British Columbia

B.C. man facing terror charges cheered 2014 Quebec, Ottawa attacks

An expert witness for the Crown has testified in B.C. Supreme Court that a man charged with four terrorism-related offences cheered the killings of Canadian soldiers in Ottawa and Quebec in 2014.

Celebratory Facebook posts entered as evidence in terrorism trial of Othman Hamdan

Othman Hamdan, on trial for terrorism-related charges, shields his face from the media on his way into a bail hearing in Fort St. John on July 15, 2016. (Brett Hyde/CBC)

A British Columbia man accused of posting terrorist propaganda online mourned two attackers who were shot dead by police after killing Canadian soldiers in 2014, an expert witness for the Crown has testified.

A trial for Othman Hamdan of Fort St. John has begun in B.C. Supreme Court with RCMP Const. Tarek Mokdad, an expert in Islamist-inspired terrorism and so-called "lone wolf" attacks, describing several posts on the man's Facebook page.

Hamdan has pleaded not guilty to encouraging the commission of murder, assault and mischief, all for terrorist purposes. He has also entered a not guilty plea to inducing and instructing someone to carry out a terrorist act.

Expert witness discusses Facebook posts

Mokdad said after two Canadian military members were killed in separate terrorist attacks in Quebec and Parliament Hill in October 2014, posts appeared on Hamdan's Facebook page calling the attackers "brother" and "martyr."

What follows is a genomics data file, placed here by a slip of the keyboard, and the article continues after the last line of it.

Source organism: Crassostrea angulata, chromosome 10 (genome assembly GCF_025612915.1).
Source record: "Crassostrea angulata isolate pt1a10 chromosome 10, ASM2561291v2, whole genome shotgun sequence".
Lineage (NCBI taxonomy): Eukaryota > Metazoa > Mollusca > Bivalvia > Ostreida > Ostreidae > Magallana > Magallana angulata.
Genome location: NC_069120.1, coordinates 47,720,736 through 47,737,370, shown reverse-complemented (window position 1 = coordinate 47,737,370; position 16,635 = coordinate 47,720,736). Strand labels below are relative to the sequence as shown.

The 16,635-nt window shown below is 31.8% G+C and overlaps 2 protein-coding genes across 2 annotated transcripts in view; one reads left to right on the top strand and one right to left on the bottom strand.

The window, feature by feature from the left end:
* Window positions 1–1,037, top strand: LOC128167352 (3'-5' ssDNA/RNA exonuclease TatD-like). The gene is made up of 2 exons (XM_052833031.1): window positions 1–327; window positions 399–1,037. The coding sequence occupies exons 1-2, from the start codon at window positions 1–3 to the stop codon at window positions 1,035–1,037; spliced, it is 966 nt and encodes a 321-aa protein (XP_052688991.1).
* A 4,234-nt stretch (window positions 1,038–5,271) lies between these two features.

He also discussed images and messages that appeared to be promoting the Islamic State of Iraq and the Levant, including the use of a social media hashtag used by members of the terrorist group.

It was unclear whether Hamdan was accused of being the author of the posts himself or sharing posts written by someone else.

One of the posts appeared after Martin Couture-Rouleau rammed a car into two Canadian Forces members in Quebec on Oct. 20, 2014, killing warrant officer Patrice Vincent. Couture-Rouleau was later shot by police.

"A Muslim brother is martyred by the Canadian police after he killed (a) Canadian soldier in retaliation to Canada's crimes in Iraq," the post said, as read aloud by Crown counsel Lesley Ann Kilgore.

Mokdad testified that in the view of ISIL, martyrhood is the absolute highest honour one can attain.

"A martyr means God has chosen you to be a martyr. It's not up to you to be a martyr. You aspire to be a martyr," he said.

"A martyr is promised, in Islam, the highest, most honorific status in paradise. There is nothing better than a martyr."

Testimony to continue Friday

Two days later, Michael Zehaf-Bibeau stormed Parliament Hill in Ottawa after killing Cpl. Nathan Cirillo at the National War Memorial. ISIL claimed responsibility for the attack, Mokdad testified.

The post on Hamdan's page on Oct. 22, 2014, appears in both English and Arabic, said Kilgore.

"A Muslim brother martyred today in attack of Parliament with a rifle, shooting politicians inside," the post read.

Hamdan was arrested in Fort St. John in July 2015 for alleged offences dating back to the previous September.

An RCMP statement at the time of his arrest said the propaganda included instructions to kill in the name of jihad.

Mokdad is the only witness for the Crown and is expected to continue his testimony Friday.